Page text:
Not everyone who runs is destined to get osteoarthritis. There are a myriad of confounding factors that may lead to this debilitating condition.
Let’s start with a bit of anatomy.
The knees sure do take a lot of pressure when running. Anywhere between five and twelve times your body weight in fact!
Your hip is made up of a nice ball and socket, your ankle is made up of a complex system of joints which help to dissipate forces throughout the foot, but the knees take the brunt right through its surfaces (no wonder that there is a common running injury called “runner’s knee”).
The femoral condyles (the end of the long bone in your thigh – the femur) are nicely rounded, and sit on top of the tibial plateau (the bigger of the two bones in your shin – the tibia) which is a flat surface.
At the end of each bone is a hard shiny surface of cartilage, which can wear down over time. Now, we add the shock absorption properties of the meniscus and you have a fairly standard knee unit – for simplicity, we will leave out a few other structures such as the patella and ligaments.
So, what happens when the shock absorption properties fail over time? Think of your car when its suspension springs get rusty. There are increased forces through your bony surfaces, and those hard shiny layers of cartilage start to wear thin – this is when osteoarthritis starts to kick you in the
Wouldn’t it be best to limit all forces through your joints so you don’t even give them a chance to develop osteoarthritis?
In short, no!
Lifestyle factors play a huge part in whether or not someone will develop osteoarthritis, and it seems that a sedentary lifestyle will have a similar prevalence of osteoarthritis than someone who runs 90 km a week!
What does the research say?
This systematic review and meta-analysis – a very strong research design – looked to compare three groups of people.
The competitive and high volume runner – professional athletes and people who compete internationally or run more than 92 kilometers per week.
Non-runner, or controls – those sedentary people we mentioned above.
They found that, out of over 114,000 people, the prevalence of developing osteoarthritis in the competitive runner was 13.3%, the non-runner was 10.2%, and the recreational runner just 3.5%!
What does this mean for you?
The benefits of exercise are numerous, and recreational runners have less chance of developing osteoarthritis compared to competitive athletes and sedentary people. According to the research, this is true for both males and females. There seems to be a sweet spot where doing too little and too much can put great strain on your joints, so get out there and get moving!
With the above research, it is hard to include injuries, so if you are carrying one, get on top of it before pushing things to breaking point!
Take Home Point.
Casual runners (who run less than 92kms a week) are less likely to develop osteoarthritis than a person with a sedentary lifestyle.
It is proven that people who are overweight are two times more likely to develop osteoarthritis and people who are obese are four times more likely to develop osteoarthritis. It is generally believed that injuries increase your chance of osteoarthritis, so if running is causing knee pain or injuries, make sure you see a good physiotherapist to assist you with your running.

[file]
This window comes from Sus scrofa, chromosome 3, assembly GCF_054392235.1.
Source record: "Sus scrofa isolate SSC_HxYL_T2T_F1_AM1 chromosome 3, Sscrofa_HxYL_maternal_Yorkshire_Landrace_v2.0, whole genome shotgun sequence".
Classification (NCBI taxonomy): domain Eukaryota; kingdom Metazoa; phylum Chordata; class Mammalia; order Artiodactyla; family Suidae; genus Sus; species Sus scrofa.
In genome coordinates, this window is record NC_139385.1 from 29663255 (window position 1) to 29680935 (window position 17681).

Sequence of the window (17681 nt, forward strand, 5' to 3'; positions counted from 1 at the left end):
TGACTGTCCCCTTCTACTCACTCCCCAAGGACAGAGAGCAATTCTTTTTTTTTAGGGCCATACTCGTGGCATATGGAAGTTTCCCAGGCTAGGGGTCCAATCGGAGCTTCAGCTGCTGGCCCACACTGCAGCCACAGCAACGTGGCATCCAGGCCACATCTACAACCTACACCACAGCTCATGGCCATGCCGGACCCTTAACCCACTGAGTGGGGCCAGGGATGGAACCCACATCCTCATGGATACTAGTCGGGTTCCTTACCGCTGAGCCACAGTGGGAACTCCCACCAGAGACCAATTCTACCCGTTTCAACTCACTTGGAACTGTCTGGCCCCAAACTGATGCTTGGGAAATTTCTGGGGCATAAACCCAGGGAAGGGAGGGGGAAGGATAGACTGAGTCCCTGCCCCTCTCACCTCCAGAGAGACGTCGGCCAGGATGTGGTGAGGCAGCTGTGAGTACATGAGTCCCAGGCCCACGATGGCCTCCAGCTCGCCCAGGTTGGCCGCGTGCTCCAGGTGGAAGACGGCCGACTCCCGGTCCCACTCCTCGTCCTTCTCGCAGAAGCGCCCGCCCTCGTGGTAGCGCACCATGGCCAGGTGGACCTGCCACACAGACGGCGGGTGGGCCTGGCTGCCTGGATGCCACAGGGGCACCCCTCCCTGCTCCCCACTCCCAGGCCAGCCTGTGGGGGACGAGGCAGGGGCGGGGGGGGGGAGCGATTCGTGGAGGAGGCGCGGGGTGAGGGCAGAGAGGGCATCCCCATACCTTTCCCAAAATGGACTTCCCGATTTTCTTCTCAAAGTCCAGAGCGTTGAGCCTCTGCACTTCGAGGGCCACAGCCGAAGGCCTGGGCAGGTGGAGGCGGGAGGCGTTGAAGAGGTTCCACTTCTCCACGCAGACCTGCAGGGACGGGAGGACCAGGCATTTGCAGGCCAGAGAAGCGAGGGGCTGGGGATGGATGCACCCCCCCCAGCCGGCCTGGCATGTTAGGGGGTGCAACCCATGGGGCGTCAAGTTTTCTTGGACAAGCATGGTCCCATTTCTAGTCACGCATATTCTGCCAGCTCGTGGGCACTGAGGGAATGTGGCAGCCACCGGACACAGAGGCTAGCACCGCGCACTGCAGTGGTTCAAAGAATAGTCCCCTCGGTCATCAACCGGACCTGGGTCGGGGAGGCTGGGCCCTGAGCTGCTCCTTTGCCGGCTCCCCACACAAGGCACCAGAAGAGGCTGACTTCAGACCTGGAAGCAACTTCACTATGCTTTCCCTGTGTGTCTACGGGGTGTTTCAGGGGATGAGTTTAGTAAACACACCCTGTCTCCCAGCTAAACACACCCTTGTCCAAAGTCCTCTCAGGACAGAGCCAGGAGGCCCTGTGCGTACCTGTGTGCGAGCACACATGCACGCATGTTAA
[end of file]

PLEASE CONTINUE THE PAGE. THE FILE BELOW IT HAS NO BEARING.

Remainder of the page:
Another proven way to lower your chances of developing osteoarthritis is to increase your muscle strength, so ensure you’re adding some resistance training into your sessions.
We use Formthotics™ in our shoes – an orthotic which gives you stability from the ground up and helps to support your running. Formthotics help align the body from the ground up, assisting with shock absorption and relief of pressure points with a more even distribution of weight across the foot surface, which is particularly important on hard surfaces. With Formthotics, your foot is supported in a natural posture, reducing fatigue, improving stability and function.
That is fine, we are not trying to convert people into being runners, we are just highlighting some of the research, which says that running is not as bad for your joints as it is presumed!
If you are still unsure, try biking or swimming – the cardiovascular effort is great and being relatively non-weight bearing exercises, you won’t have any trouble with your achy knees after those!
If worse comes to worse, and you do need a knee replacement when you are 70, perhaps we will find hope in this inspirational story from Roger Robertson – a 71-year-old runner who continued running after a total knee replacement.
*Please note that this content is not personal medical advice and is intended for general education purposes only. Consult with your doctor, physiotherapist or surgeon before starting a running plan if you are worried about arthritis.
Follow our Team Ambassadors, Jeremy and Joanna Duggan - Physiotherapists from Australia who also have a passion to travel the world and make adventure happen with major events - like climbing to the basecamp of Mt. Everest and running a marathon in Antartica and so much more! You can follow their blog here: Coming Home Strong